acrylic sheet waterproof glue?

Hi all,
I'm looking for a glue to bond together clear acrylic sheet. Needs to dry clear, withstand submersion in (cold) water, and (hopefully) be something that I can get at a local store (rather than having to order online, as I was hoping to pick up + use this weekend).
I do have a can of PVC pipe solvent cement on the shelf, but I don't think it meets the "needs to dry clear" part.
Any recommendations? (worst-case I could try Gorilla super-glue; the Gorilla folk claim it to be sort-of water resistant. I need it for something that'll last a couple of hours, under little mechanical stress, and which can then happily fall to pieces :-)
cheers
Jules
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On 1/14/2011 2:05 PM, Jules Richardson wrote:

Acetone is a solvent for acrylic and acetone wet surfaces will bond. You'll have to buff up any solvent contacted surfaces. If the stuff for PVC contains solvents only, it should also work.
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On Jan 14, 1:05 pm, Jules Richardson

Go to any supply house and buy their proprietary cement. While many organic solvents will have some effect on acrylics, only methylene chloride based cements have the characteristics you need for successful bonding. This is what advertising sign makers use for those big acrylic letters mounted on buildings. You will find it with a Google search.
Joe
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Methylene chloride is what we use at work for use with acrylic and PETG. It's sold at most plastics-supply places. We use glass syringes, because it eats plastic ones.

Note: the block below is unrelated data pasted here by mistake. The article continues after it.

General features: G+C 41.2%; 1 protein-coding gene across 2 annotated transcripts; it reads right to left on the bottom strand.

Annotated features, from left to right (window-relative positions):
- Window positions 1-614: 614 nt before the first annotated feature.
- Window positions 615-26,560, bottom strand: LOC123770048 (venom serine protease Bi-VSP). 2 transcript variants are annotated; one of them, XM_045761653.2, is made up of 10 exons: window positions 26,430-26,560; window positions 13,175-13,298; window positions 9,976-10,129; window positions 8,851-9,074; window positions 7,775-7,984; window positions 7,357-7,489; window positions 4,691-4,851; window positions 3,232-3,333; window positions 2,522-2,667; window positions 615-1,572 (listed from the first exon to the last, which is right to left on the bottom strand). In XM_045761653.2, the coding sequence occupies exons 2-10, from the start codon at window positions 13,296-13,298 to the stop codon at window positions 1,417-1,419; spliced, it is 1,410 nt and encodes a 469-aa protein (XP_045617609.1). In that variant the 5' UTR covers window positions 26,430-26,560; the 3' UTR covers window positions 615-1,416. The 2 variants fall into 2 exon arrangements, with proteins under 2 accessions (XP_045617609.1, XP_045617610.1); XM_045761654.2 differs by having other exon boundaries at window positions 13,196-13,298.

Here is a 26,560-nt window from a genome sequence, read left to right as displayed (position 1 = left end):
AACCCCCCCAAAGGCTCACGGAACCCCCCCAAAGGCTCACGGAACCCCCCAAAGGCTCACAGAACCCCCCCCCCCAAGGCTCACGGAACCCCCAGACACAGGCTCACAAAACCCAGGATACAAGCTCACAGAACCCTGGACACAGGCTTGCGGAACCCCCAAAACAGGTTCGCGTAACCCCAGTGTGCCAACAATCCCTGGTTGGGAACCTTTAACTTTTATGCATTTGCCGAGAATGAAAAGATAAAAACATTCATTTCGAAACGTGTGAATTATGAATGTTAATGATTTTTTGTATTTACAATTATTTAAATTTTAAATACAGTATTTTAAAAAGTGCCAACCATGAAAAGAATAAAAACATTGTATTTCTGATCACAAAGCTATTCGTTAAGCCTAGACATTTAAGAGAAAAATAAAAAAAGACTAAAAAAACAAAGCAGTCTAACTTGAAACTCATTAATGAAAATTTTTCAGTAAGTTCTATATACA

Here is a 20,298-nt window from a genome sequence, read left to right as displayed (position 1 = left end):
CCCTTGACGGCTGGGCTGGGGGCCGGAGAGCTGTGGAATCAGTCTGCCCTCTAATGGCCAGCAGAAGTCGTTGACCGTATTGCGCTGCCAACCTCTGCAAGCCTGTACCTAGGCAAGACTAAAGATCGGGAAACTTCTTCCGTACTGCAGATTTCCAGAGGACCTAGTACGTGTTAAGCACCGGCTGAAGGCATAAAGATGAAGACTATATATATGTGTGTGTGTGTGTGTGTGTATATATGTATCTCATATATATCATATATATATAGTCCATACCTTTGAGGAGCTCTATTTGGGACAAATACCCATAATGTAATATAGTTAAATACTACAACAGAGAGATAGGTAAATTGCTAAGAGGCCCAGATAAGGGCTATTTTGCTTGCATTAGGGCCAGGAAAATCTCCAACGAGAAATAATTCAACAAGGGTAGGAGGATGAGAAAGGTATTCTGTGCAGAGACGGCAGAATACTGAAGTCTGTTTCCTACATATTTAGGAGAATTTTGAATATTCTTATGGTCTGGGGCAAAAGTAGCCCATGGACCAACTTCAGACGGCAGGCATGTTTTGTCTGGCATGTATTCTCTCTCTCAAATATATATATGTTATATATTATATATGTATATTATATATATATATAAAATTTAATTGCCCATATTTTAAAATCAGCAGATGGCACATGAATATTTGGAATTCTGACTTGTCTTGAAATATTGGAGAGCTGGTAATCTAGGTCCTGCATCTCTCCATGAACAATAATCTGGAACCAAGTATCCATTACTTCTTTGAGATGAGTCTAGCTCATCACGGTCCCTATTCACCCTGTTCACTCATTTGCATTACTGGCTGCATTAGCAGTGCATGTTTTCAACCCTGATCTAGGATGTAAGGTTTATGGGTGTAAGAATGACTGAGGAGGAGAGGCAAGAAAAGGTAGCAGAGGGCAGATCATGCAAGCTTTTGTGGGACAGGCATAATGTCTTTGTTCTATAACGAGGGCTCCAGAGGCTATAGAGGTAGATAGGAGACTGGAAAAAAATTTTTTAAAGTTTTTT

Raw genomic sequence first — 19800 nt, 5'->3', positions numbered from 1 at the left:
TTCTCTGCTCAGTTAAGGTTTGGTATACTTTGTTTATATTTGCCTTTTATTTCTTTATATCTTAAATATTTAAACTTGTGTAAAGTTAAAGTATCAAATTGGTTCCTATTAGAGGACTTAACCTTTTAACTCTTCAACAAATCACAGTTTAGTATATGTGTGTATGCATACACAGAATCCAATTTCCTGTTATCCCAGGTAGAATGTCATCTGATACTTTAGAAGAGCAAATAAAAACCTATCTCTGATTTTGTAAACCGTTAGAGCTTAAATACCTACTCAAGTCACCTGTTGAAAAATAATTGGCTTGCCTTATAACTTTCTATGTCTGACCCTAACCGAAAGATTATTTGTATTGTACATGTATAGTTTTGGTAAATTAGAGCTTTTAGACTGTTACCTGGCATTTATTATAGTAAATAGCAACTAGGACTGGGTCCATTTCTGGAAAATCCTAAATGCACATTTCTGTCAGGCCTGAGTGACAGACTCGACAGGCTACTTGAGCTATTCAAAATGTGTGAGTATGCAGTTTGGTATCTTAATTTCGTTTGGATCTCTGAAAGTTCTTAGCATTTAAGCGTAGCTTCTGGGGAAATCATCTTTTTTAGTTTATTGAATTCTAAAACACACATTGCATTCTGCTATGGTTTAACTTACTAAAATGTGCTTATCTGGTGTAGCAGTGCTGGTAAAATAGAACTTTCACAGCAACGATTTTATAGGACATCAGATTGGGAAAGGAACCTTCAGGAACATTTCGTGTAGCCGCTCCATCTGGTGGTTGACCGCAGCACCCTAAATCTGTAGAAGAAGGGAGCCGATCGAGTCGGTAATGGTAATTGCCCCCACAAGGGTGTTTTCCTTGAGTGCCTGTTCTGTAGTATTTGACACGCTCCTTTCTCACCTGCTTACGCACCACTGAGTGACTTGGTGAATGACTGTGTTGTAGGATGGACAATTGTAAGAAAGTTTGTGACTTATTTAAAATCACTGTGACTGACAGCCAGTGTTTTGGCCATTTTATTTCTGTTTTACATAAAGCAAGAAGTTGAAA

Methylene chloride is incredibly volatile; don't count on being able to keep it around for long. It will evaporate in a few weeks even while in a glass bottle.
--
Tegger

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Jules Richardson wrote the following:

It'll be in the aisle with the plastic sheet. I made a display case of plastic sheet and glued all pieces together. I used the GE Lexan cement and sealant.
--

Bill
In Hamptonburgh, NY
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Probably too late now, but methylene chloride is your solution.
Plastics places have this watery liquid, and hopefully some are open on Saturday in your area. These places typically supply the trade, so when the trade is closed, so are they.
--
Tegger

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Smitty Two is correct on this. I have a couple tubes of Weld-On # 16 in my desk.
There are lighter bodied glues, assembly project & flow in glue. The bonds are very clear but not nearly as strong. :(
cheers Bob
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I used to work in a model shop that specialized in architectural acrylic models, and we used plain old acetone on razor knife-scraped edges, applied by syringe, and the joined surface was totally clear.
R
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On Sat, 15 Jan 2011 01:03:36 -0800, DD_BobK wrote:

Thanks, you two - noted and kept as a backup plan :-) I found something at Walrus-Mart called E-6000 which claims to be waterproof and didn't state that it shouldn't be used with acrylic, and that's looking promising so far (it dries clear and doesn't dissolve the acrylic - so far it's passing a "being submerged in a pot of water" test, too)
This is for a small water-wheel hooked to a gearbox and generator for a science demo; I designed the wheel so that the vanes slot into the wheel sides, so it'll have a lot of inherent mechanical strength without relying on bonds formed by the glue. First time I've ever built anything from acrylic sheet before...
cheers!
Jules
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Jules Richardson wrote:

Fast to, about 5 seconds to press it together. Smelled nice to. Not sure whether it would be legal today... :)
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wrote:

And you get a nice nap during glue up.
R
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RicodJour wrote:

It was a project to make a modular radio for a classroom. Every resistor/cap/coil was put inside plastic, with plugin connectors. Two banana plugs in the bottom plastic layer, the component in- side the middle layer, and a top layer to close/protect. Plug in all the components, and you had a working radio. You have to breath a lot of chloroform to go under. It has a sweetish clingy odour.
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